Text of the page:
More significantly, the 760 saloon received 780 coupé’s four-link independent rear suspension layout(2) intended to improve the car’s refinement and ride quality to match its upmarket competitors. The 760 remained on the market until the autumn of 1990 when it was replaced by the 960, a heavily revised car based on the 760, but with completely new bodywork aft of the C-pillars on the saloon. A lower-specification version dubbed the 940 was also launched at the same time.

Image: rac.co.uk

Notwithstanding the launch of the 940, the 740 remained in production and was updated in 1990. The front end received the shallower indicator / sidelamp units from the 760, albeit paired with narrower single rectangular headlamps, which required a body-coloured infill between them and the grille. The latter was black plastic with a chrome rim, rather than the more upmarket bright metal item fitted to the 760.

Unlike the facelifted 760, the 740 retained the separate scuttle panel and exposed wipers of the original model. Inside, the 740 received the revised dashboard from the 760. The 740 outlived the 760 by two years and remained in production until October 1992, although examples remained on sale for well over a further year.

Total production of the 700 Series over its ten-year production life were 1,239,363 units(3), broken down as follows:

Model: Years: Production:
740 Saloon 1984 to 1992 650,422
740 Estate 1985 to 1992 358,952
740 Total 1984 to 1992 1,009,374
760 Saloon 1982 to 1990 184,026
760 Estate 1985 to 1990 37,445
760 Total 1982 to 1990 221,471
780 Coupé 1985 to 1990 8,518
700 Series Total 1982 to 1992 1,239,363

This was an impressive total, but there was plenty of life left in the design, in the guise of the 900 series.

The series concludes with the Volvo 900 story in Part Three shortly.

(1) This was also a consequence of the separate rear suspension subframe necessitating a relatively high boot floor, flush with the top of the rear bumper.

(2) The estate retained the lighter live axle set-up in order not to compromise its maximum payload.

(3) Source: Volvo Car Corporation.

Author: Daniel O'Callaghan

Shut-line obsessive...Hates rudeness, loves biscuits.

27 thoughts on “Swedish Angle Iron (Part Two)”

  1. It always surprised me the lack of height in the SW boot (from floor to the roller blind). I suppose that in Sweden and the US you could leave your stuff exposed without problems, but in a lot of countries that´s an big attraction for thieves.

    I think the 780 is a very handsome car, however in Spain it cost almost the same as a M635 CSi. I know which I would buy…

    1. Hi b234r. Your reply to your own question is perfectly enigmatic! I would by the Volvo, for its elegance, rarity value and lack of ‘sporting’ baggage. It would be the perfect car to drive down to Monte Carlo or Nice. Speaking of which…

    2. Why does the 780 make me think of this:

      I’m astonished by the sales numbers. I would have thought that many more people had bought the estate just to avoid the awful rear window of the saloon. Maybe that’s depending on the country.

    3. Lots and lots and lots of fleet sales in Sweden. The 740/940 was the preferred lease car in Sweden for those that got their leases paid as a company perk. Also the Swedish police force was a big buyer of the 700-series sedans, more so than the 850. Not until the XC70 you could see the 800-series used in any numbers. They loved their 700-series so much you could see them in police use well in to the 21st century.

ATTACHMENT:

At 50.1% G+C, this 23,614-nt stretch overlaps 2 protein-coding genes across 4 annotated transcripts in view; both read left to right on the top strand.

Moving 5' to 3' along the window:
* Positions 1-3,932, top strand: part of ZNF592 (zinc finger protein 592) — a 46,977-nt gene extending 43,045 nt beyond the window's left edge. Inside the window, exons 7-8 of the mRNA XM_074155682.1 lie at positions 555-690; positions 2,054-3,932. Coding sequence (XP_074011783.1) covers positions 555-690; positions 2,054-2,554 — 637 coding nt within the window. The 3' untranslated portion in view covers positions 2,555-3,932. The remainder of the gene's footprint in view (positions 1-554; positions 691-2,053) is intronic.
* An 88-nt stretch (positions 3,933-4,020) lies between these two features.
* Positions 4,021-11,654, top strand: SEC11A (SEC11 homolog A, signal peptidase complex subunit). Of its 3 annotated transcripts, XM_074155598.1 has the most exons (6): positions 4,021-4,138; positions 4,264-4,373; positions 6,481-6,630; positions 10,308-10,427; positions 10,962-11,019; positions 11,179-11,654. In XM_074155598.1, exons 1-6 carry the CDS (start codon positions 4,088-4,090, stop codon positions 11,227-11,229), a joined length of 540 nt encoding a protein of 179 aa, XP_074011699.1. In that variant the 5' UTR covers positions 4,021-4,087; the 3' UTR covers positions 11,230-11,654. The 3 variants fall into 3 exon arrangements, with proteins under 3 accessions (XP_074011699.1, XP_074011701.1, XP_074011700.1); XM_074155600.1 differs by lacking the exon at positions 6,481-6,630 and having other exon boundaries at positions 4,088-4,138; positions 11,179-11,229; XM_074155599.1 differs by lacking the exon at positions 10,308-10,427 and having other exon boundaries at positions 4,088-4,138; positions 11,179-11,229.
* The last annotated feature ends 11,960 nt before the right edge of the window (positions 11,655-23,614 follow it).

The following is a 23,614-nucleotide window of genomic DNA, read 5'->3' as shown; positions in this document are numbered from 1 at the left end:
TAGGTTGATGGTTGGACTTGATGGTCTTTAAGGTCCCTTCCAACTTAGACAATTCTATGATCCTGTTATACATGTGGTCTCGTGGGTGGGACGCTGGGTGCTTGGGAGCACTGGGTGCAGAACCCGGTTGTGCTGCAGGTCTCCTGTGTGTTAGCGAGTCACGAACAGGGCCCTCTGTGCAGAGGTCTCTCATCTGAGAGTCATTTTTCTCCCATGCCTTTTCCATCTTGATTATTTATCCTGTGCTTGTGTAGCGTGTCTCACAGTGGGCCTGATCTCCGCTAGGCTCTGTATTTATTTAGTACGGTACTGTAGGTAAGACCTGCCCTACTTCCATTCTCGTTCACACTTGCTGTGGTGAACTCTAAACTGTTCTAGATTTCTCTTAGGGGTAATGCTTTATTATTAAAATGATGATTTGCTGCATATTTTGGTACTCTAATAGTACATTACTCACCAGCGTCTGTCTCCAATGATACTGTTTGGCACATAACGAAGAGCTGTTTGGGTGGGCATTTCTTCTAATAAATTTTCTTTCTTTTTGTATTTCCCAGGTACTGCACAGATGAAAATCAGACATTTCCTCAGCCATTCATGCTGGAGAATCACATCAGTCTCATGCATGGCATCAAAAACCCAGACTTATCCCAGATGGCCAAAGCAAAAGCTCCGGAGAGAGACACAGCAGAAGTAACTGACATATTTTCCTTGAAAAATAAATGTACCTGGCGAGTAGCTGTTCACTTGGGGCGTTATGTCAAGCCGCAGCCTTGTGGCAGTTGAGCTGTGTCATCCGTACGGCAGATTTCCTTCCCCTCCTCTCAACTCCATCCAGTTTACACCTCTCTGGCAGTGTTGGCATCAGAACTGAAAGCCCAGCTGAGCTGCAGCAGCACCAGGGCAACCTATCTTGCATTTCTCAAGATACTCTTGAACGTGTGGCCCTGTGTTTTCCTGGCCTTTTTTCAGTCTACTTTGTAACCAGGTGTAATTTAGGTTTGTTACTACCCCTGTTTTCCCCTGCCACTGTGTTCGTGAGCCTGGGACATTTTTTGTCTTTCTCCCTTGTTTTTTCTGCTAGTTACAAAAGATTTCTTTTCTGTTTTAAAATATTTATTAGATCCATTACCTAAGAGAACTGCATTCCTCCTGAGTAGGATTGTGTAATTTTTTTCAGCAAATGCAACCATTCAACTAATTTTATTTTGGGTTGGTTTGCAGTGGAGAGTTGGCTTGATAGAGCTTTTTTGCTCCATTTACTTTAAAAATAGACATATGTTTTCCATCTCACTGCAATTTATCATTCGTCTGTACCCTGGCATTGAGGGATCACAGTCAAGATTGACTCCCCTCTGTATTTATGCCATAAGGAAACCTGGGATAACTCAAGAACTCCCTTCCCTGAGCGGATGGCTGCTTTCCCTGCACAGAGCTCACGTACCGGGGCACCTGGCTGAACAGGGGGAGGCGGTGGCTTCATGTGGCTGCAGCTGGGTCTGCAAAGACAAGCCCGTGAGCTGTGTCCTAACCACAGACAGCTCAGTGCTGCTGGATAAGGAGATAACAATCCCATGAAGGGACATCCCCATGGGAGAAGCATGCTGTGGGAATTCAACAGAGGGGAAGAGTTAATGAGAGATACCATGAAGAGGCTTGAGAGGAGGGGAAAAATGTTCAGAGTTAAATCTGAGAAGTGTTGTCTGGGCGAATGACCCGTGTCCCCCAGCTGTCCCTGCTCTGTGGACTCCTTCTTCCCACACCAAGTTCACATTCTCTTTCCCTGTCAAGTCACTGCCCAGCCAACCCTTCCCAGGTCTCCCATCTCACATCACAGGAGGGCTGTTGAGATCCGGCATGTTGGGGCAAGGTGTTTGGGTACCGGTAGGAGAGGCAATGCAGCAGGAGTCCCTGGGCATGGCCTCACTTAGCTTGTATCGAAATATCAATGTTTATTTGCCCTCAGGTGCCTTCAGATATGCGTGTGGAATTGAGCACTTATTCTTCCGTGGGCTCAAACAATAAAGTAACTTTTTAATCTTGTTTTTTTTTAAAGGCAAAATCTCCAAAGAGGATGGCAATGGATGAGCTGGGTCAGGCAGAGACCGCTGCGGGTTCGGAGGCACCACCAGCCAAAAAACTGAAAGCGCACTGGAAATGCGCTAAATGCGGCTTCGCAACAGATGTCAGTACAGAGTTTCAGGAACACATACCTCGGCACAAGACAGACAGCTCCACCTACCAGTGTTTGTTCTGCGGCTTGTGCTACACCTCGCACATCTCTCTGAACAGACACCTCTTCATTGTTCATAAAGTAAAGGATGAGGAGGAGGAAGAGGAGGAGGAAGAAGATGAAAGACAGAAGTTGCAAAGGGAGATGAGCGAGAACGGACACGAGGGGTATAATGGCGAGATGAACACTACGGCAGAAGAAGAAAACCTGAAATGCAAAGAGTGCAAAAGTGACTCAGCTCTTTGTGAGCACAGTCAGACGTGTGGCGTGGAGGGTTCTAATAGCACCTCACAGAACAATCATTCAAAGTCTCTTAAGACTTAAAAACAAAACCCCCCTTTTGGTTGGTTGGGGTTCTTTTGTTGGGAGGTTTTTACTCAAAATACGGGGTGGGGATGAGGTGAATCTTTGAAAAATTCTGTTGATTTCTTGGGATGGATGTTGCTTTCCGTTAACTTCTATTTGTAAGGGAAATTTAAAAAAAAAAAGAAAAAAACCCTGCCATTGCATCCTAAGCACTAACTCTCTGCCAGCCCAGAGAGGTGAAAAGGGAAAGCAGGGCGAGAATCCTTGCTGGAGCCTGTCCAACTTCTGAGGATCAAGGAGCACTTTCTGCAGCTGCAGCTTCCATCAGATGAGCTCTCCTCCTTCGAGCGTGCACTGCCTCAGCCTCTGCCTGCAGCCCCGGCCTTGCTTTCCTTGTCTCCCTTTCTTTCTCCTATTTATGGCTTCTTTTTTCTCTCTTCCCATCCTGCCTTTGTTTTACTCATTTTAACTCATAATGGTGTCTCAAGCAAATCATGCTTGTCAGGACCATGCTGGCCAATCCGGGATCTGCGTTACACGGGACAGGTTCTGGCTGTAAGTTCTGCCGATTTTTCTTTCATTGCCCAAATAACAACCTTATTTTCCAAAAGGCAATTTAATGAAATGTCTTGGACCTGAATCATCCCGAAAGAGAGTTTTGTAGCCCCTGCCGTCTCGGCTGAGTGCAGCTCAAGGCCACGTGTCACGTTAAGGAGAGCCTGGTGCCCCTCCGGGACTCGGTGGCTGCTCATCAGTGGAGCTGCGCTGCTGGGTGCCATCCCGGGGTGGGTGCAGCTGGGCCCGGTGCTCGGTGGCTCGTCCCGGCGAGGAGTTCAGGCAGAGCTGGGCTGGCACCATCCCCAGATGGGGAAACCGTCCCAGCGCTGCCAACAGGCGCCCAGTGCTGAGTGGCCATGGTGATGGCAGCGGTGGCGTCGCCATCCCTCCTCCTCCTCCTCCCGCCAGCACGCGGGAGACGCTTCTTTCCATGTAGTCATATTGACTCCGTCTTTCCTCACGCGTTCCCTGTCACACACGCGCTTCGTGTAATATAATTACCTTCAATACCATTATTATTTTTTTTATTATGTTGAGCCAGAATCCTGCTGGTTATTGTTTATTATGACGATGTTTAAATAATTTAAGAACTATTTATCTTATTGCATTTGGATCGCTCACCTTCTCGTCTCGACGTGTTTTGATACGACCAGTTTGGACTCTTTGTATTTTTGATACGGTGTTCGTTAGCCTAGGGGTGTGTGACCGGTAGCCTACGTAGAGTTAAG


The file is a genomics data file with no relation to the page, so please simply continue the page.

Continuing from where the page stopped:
4. I thought the SW sold better than the saloon, too, at least the 740.
      But in Spain, in the ´80s and most of the ´90s, a big, luxury car with a SW body was a big no-no. A SW was something people associated with plumbers, painters and carpenters, with cars used as a work tool. Sales of Mercedes-Benz TEs, Audi 100 Avant or BMW E34 or E36s were poor. So it depends a lot on the country.

      Daniel, the 780 is nice (no pun intended), but the E24, and the M on top of that, well, is very nice.

    5. Interesting that you mention the lack of boot cover on the SW. When I was growing up in the 70s and 80s, most American station wagons lacked the cover too, so people resorted to creative ways to cover their holiday gear, like using a canvas sheet, or just throwing a couple of beach towels or an old bed sheet over their stuff.

      I would have chosen the M635 CSi as well… in a heartbeat!

    1. You’re very welcome, Faisal, and thank you for your kind words.

  2. “The “black-everything interior” was, however, “positively funerial” but was saved by the “low waistline” and “excellent climate-control” that was standard on the 760GLE.”
    The car reviewers hated just two things about car interiors: colourful ones and ones that were not colourful. It´s pretty exasperating to read this kind of thing.

    1. Maybe that is why interiors are so relentlessly grey now. I would love wine red velour in my next car…

  3. Thanks Daniel, I think this is one of those rare occasions where the facelift works better than the original. That new front looks much better to me than the original one.

    I’ve always liked the 780 very much, even if its front is just slightly awkward to me, as if the low, but very upright grille and headlamps can’t decide between being sleek and bluff. Or maybe I’d have liked the front and rear width to taper a bit more at the extremities. I do wonder how many of those 780 sales were actually in America.